By investing your hard earned money you're taking more of a risk, but the reward is far greater. For example, if you keep your money in a normal savings account (we'll pick on Chase today), you'll actually lose money. Chase has an interest rate of 0.03%. That's embarrassingly pathetic. The reason you're "losing" money is because of inflation. In other words, your money (however much you "saved") will buy less this year than last year. Even a savings account that has a better interest rate (like Capital One 360, which I use) is more than likely less than the yearly inflation rate.
On the other hand, if you had any money in, say, an investment account that puts your money into ETFs (which is similar to an index fund) last year, it probably would have grown by about 11%. That's some good growth! Over the long term, you can expect a 6-7% return on their money. This, according to Warren Buffett in a Bloomberg article. I would argue he knows what he's talking about, no?
You can (and should) have both a savings and investment account. I think of an investment account as more of a semi long term thing. As an example, if you have cash you don't plan on spending right now, and you want it to grow, an investment account is the way to go.
Let's say you've decided to open an investment account. Where do you start? There are several ways you can go about opening one. I'll go through three different ways you can get your money invested.
When it comes to loyalty programs this could be a game changer. Come sometime this spring, American Express will be launching Plenti, a cross-brand loyalty program that includes some of the biggest companies in the country. The program will basically allow you to earn Plenti points at one place and redeem them at another. Right now, a total of eight companies are part of the program: AT&T, Exxon, Macy's, Mobil, Nationwide, Rite Aid, Direct Energy, and Hulu. In addition, American Express says they expect to add more companies (what's not clear is whether it'll be before or after the launch).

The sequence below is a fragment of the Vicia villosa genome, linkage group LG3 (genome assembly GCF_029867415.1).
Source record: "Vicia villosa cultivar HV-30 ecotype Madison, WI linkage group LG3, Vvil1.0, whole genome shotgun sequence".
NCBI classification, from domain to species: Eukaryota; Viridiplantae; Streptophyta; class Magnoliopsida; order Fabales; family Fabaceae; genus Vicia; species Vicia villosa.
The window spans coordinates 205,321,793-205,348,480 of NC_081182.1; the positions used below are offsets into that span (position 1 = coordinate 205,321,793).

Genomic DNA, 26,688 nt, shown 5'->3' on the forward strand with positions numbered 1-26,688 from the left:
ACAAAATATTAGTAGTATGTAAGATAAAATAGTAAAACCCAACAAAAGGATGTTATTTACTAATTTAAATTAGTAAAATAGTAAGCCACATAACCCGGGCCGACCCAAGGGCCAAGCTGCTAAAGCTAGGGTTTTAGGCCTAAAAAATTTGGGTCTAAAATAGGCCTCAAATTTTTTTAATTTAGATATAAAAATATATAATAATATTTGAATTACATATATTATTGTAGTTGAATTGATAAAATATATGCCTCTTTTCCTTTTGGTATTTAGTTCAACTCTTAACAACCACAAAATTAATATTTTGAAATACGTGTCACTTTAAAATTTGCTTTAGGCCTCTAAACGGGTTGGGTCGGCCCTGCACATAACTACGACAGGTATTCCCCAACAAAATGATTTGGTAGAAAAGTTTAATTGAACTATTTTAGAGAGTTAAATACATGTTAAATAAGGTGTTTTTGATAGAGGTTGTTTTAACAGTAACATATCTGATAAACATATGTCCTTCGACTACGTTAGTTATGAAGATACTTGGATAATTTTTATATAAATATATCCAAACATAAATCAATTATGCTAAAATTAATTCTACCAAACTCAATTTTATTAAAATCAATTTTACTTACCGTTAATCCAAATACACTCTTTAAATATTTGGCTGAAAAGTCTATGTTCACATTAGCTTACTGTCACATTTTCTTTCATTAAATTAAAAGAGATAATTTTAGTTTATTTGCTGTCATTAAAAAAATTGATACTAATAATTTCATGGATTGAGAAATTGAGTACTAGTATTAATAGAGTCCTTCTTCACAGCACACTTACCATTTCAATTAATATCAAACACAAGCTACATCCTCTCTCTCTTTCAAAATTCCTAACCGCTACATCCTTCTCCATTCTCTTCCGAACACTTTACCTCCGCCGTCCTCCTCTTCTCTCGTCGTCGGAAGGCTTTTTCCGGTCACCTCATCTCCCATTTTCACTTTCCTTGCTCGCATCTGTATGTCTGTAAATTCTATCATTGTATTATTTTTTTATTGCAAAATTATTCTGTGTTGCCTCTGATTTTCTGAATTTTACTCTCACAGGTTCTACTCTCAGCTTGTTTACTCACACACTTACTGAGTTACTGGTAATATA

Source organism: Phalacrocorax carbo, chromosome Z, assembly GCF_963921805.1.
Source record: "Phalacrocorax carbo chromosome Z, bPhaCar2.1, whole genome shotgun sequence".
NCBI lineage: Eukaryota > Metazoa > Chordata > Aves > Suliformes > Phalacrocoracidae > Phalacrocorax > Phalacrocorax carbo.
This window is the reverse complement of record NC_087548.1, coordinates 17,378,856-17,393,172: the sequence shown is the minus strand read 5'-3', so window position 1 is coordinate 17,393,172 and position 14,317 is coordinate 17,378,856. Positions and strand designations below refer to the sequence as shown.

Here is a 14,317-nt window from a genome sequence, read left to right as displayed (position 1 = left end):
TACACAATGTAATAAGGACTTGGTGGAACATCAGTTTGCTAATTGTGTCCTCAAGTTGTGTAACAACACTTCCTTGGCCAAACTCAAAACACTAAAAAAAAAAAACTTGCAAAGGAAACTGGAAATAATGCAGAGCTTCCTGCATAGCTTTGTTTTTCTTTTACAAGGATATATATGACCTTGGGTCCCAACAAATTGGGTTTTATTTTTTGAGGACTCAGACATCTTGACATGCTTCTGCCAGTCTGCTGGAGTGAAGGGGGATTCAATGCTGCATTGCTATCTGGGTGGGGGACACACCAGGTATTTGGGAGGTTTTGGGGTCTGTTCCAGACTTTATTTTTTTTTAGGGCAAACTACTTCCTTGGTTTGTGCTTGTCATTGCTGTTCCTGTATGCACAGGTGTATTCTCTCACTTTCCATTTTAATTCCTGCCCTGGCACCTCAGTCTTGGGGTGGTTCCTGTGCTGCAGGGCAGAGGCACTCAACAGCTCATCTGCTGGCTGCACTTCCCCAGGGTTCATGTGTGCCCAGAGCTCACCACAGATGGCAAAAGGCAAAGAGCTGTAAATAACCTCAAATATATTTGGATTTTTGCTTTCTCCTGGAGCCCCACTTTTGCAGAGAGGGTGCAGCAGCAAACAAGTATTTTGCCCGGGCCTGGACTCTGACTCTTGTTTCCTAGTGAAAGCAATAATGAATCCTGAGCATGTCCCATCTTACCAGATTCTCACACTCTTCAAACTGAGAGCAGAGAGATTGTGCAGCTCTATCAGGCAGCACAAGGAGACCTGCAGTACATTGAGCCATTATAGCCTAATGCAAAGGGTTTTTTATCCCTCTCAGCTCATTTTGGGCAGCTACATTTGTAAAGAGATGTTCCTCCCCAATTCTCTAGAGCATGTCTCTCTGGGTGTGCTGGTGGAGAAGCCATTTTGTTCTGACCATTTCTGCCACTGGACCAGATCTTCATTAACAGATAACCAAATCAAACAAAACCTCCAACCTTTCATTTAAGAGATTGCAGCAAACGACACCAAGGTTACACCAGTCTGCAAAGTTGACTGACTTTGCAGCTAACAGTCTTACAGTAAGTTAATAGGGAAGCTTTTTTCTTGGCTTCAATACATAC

Gas prices are still cheap. They'll stay that way as long as oil prices are low. Recently, crude oil prices have gone up from the $45-range to about $55 (which is still low. I would argue a price at around $80 is good for everyone, but that's for another blog).
Why are cheap gas prices good?
That's an easy one. Everyone who buys gas for their cars already knows why cheap gas is good. It means immediate extra cash in your pocket. Instead of paying $50-$60 to fill up, you're paying $25-$35. That's big savings!
As far as I'm concerned travel and money go hand in hand. You can't do one without the other. Unfortunately, those that have the worst reputation when it comes to finances are those who are my age. They're in their 20s and early 30s. For the most part, I'd agree with that assessment. No doubt, my generation (millennials) has had it rough. However, what generation hasn't?
I'm new to travel hacking with credit cards. Some may consider it "churning," where you open a bunch of new credit cards all at once every three months or so, and then cancel them about 11 months after opening them to avoid an annual fee (as an example). One of the most common questions I'm asked is "does it hurt your credit score?"
Has my credit score taken a hit?
No. It's actually the opposite. Since I've started building more credit, my score has gone up about 15 points (and now above 800) in 6 months. Why? Well, your credit score is based on several factors. FICO, one of the companies that determines your credit score, for example, bases credit scores on: